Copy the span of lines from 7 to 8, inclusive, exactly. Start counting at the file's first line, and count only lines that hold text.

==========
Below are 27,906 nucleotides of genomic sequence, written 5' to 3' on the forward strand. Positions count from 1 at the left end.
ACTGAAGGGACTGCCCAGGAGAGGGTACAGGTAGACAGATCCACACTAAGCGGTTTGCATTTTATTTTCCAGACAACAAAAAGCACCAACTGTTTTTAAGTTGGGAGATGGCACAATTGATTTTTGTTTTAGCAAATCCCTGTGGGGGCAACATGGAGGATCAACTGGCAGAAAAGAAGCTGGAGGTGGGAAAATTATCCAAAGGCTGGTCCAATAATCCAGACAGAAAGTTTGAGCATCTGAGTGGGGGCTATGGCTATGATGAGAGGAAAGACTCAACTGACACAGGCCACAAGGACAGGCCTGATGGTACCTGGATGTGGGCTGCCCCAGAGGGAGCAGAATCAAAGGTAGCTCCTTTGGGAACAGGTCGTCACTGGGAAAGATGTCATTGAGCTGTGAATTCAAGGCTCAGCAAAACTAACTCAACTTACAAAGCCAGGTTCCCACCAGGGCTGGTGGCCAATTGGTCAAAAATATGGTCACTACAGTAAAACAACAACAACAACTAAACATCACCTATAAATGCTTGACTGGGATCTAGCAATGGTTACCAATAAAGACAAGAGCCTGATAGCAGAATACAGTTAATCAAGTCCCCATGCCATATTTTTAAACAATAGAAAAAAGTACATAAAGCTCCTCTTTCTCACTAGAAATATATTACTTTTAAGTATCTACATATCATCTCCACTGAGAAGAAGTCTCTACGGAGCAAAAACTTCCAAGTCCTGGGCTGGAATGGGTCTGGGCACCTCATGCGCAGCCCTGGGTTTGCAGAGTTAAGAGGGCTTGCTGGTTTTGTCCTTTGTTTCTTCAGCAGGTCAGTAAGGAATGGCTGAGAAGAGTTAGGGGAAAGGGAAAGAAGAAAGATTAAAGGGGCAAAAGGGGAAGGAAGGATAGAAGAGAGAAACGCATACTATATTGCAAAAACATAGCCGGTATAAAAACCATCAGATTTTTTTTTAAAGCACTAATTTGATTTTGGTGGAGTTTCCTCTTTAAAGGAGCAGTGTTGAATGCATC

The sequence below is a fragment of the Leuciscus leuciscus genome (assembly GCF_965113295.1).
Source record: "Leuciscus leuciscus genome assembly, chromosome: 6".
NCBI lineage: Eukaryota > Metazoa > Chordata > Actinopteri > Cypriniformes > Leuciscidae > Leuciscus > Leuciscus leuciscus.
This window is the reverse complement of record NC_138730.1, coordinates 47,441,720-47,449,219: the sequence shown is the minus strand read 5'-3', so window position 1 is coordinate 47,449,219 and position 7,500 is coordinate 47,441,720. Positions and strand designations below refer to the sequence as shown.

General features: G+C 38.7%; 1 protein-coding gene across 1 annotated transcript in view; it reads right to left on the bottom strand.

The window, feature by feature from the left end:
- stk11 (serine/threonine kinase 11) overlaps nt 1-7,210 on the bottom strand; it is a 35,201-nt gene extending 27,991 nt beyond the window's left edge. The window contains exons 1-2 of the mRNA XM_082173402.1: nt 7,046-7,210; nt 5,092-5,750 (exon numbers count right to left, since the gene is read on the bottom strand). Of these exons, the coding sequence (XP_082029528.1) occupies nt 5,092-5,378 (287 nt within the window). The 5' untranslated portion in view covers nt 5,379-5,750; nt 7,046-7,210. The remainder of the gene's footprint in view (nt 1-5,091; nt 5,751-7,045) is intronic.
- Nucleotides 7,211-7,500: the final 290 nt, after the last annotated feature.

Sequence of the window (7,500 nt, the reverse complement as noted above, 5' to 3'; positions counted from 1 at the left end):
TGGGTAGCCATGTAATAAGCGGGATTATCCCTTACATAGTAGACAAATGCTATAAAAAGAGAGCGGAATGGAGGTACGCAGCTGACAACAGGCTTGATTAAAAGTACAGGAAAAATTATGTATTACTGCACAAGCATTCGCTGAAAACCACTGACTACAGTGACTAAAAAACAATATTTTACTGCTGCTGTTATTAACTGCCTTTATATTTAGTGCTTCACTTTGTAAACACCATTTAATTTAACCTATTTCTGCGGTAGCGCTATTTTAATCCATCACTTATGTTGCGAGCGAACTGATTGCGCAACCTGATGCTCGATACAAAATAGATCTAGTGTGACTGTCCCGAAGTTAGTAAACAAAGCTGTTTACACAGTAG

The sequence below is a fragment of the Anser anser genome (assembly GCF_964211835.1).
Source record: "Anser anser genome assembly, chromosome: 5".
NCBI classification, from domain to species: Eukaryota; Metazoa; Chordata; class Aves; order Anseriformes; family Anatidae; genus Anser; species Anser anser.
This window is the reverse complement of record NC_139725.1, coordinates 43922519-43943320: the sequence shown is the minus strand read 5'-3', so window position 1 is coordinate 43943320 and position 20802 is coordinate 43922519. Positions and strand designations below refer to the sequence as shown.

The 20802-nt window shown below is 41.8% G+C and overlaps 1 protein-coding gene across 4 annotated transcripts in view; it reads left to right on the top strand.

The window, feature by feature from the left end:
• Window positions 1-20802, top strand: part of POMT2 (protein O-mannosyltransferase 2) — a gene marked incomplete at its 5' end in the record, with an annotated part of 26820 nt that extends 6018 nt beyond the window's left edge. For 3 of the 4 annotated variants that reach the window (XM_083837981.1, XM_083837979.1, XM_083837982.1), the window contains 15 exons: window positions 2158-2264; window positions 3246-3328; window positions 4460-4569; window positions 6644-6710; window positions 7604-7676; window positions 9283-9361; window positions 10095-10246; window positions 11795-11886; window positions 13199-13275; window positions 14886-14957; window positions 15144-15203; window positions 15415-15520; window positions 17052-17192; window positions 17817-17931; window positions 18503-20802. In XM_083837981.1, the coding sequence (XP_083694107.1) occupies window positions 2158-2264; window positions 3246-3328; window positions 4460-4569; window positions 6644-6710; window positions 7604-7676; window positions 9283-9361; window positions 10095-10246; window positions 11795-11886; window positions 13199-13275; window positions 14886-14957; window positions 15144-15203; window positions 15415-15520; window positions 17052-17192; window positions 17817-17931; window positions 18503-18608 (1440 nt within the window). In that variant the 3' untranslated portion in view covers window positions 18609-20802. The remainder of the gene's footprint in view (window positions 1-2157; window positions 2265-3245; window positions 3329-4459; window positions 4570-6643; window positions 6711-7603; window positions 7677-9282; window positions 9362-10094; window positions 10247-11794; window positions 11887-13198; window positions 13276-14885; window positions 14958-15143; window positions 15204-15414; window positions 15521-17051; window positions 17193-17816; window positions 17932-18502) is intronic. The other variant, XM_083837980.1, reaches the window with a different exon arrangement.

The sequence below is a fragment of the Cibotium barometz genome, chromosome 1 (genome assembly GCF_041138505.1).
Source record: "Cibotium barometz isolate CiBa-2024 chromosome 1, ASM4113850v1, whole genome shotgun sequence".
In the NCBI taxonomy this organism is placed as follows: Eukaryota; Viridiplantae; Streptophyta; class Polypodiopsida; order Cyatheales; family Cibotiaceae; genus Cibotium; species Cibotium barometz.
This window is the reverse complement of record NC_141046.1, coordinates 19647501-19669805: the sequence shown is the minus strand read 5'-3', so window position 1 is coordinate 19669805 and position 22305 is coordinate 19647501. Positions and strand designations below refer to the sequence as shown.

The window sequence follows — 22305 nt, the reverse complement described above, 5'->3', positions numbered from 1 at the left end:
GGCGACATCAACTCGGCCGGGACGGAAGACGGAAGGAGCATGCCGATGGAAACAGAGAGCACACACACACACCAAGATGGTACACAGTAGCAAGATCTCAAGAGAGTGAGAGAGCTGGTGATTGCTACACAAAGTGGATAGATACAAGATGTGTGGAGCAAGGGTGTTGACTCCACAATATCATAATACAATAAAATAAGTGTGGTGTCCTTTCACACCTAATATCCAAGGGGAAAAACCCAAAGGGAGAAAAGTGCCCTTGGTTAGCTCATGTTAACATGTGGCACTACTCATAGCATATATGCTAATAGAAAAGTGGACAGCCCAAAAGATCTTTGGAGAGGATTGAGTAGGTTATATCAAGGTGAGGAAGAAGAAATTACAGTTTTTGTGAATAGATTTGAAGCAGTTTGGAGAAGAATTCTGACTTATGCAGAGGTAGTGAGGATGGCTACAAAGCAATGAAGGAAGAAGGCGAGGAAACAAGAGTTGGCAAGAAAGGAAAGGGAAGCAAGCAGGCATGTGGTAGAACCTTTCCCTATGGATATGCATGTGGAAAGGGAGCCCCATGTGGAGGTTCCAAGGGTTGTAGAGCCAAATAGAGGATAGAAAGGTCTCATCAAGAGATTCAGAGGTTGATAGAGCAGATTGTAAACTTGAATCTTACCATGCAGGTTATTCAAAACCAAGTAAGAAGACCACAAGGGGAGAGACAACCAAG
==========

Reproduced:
General features: G+C 38.7%; 1 protein-coding gene across 1 annotated transcript in view; it reads right to left on the bottom strand.

The window, feature by feature from the left end: